What is Japanese honeysuckle? Why is it considered invasive?
Common features of invasive plants are:
- copious fruits and seeds which are efficiently dispersed
- effective, speedy establishment and growth
- crowding out of native plants
Japanese honeysuckle (Lonicera japonica) was originally introduced from its native Asia as a plant of garden interest. But it can form very dense populations that can out-compete and suppress the growth of native plant species so it was categorized as an invasive early in the 20th century.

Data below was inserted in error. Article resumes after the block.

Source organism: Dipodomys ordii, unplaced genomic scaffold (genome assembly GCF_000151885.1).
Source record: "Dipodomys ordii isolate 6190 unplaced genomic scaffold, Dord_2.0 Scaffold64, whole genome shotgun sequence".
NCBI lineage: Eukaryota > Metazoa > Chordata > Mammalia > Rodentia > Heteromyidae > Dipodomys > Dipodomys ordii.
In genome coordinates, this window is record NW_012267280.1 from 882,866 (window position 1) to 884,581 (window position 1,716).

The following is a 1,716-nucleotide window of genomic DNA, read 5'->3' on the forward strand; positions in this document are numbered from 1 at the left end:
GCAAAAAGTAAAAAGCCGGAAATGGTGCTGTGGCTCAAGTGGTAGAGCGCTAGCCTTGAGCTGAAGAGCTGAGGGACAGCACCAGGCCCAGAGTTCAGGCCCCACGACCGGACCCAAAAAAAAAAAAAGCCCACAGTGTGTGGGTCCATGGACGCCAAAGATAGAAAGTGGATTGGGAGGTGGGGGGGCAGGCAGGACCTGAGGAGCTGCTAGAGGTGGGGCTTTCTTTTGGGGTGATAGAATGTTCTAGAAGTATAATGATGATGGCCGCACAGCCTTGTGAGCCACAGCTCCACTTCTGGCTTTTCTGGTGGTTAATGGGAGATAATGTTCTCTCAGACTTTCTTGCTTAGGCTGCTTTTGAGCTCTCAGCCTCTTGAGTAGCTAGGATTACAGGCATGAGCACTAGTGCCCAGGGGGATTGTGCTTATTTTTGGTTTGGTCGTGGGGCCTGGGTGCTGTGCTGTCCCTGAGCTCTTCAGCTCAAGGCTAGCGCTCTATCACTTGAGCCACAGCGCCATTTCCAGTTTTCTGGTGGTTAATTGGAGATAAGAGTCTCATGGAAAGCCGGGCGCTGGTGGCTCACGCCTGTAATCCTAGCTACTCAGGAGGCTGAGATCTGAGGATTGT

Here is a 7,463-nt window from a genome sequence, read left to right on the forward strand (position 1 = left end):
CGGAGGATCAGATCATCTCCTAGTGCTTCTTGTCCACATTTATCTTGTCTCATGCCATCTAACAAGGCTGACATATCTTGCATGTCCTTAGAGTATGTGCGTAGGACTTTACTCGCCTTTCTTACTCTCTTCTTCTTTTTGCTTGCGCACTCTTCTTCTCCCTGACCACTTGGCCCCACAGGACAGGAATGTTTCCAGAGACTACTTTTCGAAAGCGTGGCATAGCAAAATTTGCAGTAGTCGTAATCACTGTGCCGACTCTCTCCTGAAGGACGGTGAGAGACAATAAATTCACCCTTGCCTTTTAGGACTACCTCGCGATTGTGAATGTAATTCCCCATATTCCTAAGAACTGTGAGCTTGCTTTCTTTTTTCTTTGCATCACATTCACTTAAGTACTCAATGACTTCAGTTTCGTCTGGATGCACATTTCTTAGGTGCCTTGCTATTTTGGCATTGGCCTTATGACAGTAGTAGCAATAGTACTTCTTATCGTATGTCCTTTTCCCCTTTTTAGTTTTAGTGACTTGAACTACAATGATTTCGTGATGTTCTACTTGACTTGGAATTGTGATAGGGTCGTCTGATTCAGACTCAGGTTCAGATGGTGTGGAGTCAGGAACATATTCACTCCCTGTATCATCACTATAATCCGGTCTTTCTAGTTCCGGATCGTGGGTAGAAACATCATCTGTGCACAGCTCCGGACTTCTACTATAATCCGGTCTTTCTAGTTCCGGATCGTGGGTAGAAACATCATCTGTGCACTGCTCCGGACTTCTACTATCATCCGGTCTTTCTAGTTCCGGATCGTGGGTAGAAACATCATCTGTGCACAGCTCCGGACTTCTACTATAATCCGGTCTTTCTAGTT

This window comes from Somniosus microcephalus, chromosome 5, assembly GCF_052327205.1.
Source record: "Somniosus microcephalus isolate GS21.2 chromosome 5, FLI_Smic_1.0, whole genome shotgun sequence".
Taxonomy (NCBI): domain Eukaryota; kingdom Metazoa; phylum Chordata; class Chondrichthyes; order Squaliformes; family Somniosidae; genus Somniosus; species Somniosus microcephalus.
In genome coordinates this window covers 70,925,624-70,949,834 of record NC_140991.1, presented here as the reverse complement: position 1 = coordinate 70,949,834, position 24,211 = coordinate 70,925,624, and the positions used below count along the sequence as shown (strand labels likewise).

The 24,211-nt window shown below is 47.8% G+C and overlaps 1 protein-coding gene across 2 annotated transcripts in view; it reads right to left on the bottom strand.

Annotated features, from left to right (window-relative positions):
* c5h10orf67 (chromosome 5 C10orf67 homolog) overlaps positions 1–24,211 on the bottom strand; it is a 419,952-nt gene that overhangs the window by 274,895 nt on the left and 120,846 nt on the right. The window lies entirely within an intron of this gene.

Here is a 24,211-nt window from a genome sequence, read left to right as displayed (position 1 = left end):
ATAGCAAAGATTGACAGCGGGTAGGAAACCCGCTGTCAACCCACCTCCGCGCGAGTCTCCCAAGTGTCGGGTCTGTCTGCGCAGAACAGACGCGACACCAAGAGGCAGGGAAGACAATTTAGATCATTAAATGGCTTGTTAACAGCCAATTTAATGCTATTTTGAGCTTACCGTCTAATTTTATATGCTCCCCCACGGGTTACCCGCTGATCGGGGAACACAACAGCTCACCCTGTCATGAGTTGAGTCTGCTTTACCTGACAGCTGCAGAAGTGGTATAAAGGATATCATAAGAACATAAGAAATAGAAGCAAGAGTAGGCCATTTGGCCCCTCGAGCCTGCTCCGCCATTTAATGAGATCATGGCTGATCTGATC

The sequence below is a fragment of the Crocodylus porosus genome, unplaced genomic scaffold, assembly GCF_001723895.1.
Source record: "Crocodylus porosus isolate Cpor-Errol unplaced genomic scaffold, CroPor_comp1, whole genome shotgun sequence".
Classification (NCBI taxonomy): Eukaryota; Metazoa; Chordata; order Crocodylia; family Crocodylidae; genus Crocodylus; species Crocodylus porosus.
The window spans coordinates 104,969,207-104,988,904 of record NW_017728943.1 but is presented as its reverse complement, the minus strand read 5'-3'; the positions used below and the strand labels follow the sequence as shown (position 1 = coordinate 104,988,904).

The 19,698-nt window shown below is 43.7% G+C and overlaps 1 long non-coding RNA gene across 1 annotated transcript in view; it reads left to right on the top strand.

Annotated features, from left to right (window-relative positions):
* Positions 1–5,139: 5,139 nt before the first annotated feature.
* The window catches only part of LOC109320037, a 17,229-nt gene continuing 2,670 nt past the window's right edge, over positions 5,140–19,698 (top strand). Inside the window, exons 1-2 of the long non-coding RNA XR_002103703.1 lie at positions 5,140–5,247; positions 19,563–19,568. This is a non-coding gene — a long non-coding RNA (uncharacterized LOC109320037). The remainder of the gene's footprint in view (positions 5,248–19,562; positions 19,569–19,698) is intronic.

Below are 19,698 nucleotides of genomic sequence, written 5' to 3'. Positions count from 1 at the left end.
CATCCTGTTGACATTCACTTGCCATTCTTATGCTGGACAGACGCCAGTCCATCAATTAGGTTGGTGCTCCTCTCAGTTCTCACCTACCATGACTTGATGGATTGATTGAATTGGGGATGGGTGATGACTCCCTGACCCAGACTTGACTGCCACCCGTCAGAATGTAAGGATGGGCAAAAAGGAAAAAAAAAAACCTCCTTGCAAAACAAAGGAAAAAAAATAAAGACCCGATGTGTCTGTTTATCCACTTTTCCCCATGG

Dense patches of honeysuckle suppress the growth of other native species and with semi-evergreen leaves, the plant continues to expand its reach into the winter, dominating native vegetation. It shades out native understory plants and tree seedlings and covers native trees with heavy vines that can topple weak trees. By decreasing light available to the understory, invasive honeysuckles can deplete moisture and nutrition available to other plants.
For more information about invasive plants, please refer to our Invasive Plant Guide.
Courtesy of the NYBG Plant Information Service